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Anticholinergics are widely used for the treatment of COPD, and to a lesser extent for asthma. Primarily used as bronchodilators, they reverse the action of vagally derived acetylcholine on airway smooth muscle contraction. Recent novel studies suggest that the effects of anticholinergics likely extend far beyond inducing bronchodilation, as the novel(More)
1. A deficiency of constitutive nitric oxide synthase (cNOS)-derived nitric oxide (NO), due to reduced availability of L-arginine, importantly contributes to allergen-induced airway hyperresponsiveness (AHR) after the early asthmatic reaction (EAR). Since cNOS and arginase use L-arginine as a common substrate, we hypothesized that increased arginase(More)
Chronic inflammation in asthma and chronic obstructive pulmonary disease drives pathological structural remodelling of the airways. Using tiotropium bromide, acetylcholine was recently identified as playing a major regulatory role in airway smooth muscle remodelling in a guinea pig model of ongoing allergic asthma. The aim of the present study was to(More)
Dysfunctional regulation of airway smooth muscle tone is a feature of obstructive airway diseases such as asthma and chronic obstructive pulmonary disease. Airway smooth muscle contraction is directly associated with changes in the phosphorylation of myosin light chain (MLC), which is increased by Rho and decreased by Rac. Although cyclic adenosine(More)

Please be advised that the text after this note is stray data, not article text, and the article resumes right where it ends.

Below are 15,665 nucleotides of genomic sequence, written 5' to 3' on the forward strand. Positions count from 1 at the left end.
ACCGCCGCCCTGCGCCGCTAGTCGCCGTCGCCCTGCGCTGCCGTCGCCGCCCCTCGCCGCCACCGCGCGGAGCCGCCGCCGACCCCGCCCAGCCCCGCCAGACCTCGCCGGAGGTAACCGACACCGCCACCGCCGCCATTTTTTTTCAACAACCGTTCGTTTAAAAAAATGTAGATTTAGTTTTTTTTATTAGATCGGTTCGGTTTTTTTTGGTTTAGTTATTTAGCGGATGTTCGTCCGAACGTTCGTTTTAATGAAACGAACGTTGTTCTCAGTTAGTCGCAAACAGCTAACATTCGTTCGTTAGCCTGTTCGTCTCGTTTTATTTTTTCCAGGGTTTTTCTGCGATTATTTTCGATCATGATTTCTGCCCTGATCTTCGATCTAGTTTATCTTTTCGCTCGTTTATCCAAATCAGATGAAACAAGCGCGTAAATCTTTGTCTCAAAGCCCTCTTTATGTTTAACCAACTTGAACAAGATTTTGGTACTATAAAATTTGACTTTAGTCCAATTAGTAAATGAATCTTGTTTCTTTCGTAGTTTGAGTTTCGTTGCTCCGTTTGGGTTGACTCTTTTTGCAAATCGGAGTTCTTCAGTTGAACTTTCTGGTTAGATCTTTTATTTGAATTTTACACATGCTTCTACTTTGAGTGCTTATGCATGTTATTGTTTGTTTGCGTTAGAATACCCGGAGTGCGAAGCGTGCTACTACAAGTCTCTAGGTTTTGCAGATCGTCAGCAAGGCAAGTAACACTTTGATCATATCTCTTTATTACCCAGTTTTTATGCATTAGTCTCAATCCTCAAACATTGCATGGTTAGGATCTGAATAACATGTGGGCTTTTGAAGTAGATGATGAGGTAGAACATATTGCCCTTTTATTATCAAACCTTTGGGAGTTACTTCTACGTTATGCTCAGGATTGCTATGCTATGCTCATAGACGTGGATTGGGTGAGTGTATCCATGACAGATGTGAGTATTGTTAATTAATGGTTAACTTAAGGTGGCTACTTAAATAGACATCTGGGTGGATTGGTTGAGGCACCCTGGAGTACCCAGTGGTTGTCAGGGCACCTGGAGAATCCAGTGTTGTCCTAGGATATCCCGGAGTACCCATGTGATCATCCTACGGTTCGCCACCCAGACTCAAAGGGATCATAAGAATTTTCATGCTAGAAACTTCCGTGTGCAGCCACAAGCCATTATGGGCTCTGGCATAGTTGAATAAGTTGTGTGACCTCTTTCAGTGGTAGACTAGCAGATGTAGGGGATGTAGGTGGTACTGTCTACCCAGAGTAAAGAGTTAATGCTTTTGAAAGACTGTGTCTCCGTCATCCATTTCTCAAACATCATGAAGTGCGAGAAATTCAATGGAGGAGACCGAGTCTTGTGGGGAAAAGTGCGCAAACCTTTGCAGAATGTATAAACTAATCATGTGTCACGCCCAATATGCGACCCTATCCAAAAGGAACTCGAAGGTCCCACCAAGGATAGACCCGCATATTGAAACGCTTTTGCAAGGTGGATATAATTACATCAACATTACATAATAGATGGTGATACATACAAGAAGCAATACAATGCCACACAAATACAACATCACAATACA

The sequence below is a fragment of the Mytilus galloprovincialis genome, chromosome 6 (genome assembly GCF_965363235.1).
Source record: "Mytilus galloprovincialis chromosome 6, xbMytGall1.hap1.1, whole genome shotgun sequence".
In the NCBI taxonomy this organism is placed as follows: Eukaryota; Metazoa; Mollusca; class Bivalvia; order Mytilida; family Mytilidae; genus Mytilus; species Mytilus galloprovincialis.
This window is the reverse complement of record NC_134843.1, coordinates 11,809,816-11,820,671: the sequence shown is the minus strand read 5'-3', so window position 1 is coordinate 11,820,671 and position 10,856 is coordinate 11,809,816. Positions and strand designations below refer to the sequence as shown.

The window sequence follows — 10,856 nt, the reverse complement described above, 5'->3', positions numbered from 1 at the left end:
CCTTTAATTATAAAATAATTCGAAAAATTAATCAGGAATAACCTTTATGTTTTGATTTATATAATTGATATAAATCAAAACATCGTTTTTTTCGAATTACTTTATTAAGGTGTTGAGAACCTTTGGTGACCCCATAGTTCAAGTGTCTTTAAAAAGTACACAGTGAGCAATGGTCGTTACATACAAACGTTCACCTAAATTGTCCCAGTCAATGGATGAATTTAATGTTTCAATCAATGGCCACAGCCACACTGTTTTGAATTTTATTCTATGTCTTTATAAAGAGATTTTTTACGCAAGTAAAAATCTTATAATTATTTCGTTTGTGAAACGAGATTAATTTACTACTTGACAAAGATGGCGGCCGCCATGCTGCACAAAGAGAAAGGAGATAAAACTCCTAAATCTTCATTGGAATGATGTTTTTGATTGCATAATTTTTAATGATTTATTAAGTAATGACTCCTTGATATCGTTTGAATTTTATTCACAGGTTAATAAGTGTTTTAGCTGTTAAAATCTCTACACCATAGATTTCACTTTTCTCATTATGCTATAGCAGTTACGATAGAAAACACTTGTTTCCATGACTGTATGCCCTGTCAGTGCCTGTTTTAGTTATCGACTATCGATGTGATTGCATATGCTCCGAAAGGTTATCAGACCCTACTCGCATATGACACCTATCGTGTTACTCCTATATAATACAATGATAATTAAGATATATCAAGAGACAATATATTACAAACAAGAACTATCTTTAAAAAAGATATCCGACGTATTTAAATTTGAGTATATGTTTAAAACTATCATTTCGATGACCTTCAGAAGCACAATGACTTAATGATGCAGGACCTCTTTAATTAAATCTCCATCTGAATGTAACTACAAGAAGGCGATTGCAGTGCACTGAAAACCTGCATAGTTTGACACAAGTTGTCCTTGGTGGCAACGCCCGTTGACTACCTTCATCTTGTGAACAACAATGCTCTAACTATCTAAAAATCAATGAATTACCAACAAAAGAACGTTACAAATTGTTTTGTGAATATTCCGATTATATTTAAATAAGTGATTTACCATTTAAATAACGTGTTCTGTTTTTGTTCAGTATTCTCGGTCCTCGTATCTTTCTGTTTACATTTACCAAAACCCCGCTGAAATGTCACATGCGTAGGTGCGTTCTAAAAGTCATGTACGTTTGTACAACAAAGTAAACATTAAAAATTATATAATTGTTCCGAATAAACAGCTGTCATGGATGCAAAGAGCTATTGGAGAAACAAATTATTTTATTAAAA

Using a guinea pig model of acute allergic asthma, we recently established that a deficiency of nitric oxide (NO) contributes to airway hyperreactivity (AHR) after the early asthmatic reaction (EAR) and that restoration of NO activity may contribute to the (partial) reversal of AHR after the late asthmatic reaction (LAR). In the present study, we(More)
BACKGROUND Chronic obstructive pulmonary disease (COPD) is characterized by abnormal extracellular matrix (ECM) turnover. Recently, activation of the WNT/β-catenin pathway has been associated with abnormal ECM turnover in various chronic diseases. We determined WNT-pathway gene expression in pulmonary fibroblasts of individuals with and without COPD and(More)
Muscarinic receptor agonists have been considered to act synergistically in combination with growth facors on airway smooth muscle growth. Characterization of the proliferative responses and of the receptor subtype(s) involved has not yet been studied. Therefore, we investigated mitogenesis induced by stimulation of muscarinic receptors, alone and in(More)
In asthma, inflammatory mediators that are released in the airways by recruited inflammatory cells and by resident structural cells result in airway hyperresponsiveness caused by increased bronchoconstriction. In addition, chronic inflammation appears to drive remodelling of the airways that contributes to the development of fixed airway obstruction and(More)
For many years it has been supposed that the production of an excess of nitric oxide (NO) by inducible NO synthase (iNOS) plays a major role in inflammatory diseases, including asthma. However, recent studies indicate that a deficiency of beneficial, bronchodilating constitutive NOS (cNOS)-derived NO is important in allergen-induced airway(More)
RATIONALE In a guinea pig model of allergic asthma, using perfused tracheal preparations ex vivo, we demonstrated that L-arginine limitation due to increased arginase activity underlies a deficiency of bronchodilating nitric oxide (NO) and airway hyperresponsiveness (AHR) after the allergen-induced early and late asthmatic reaction. OBJECTIVES Using the(More)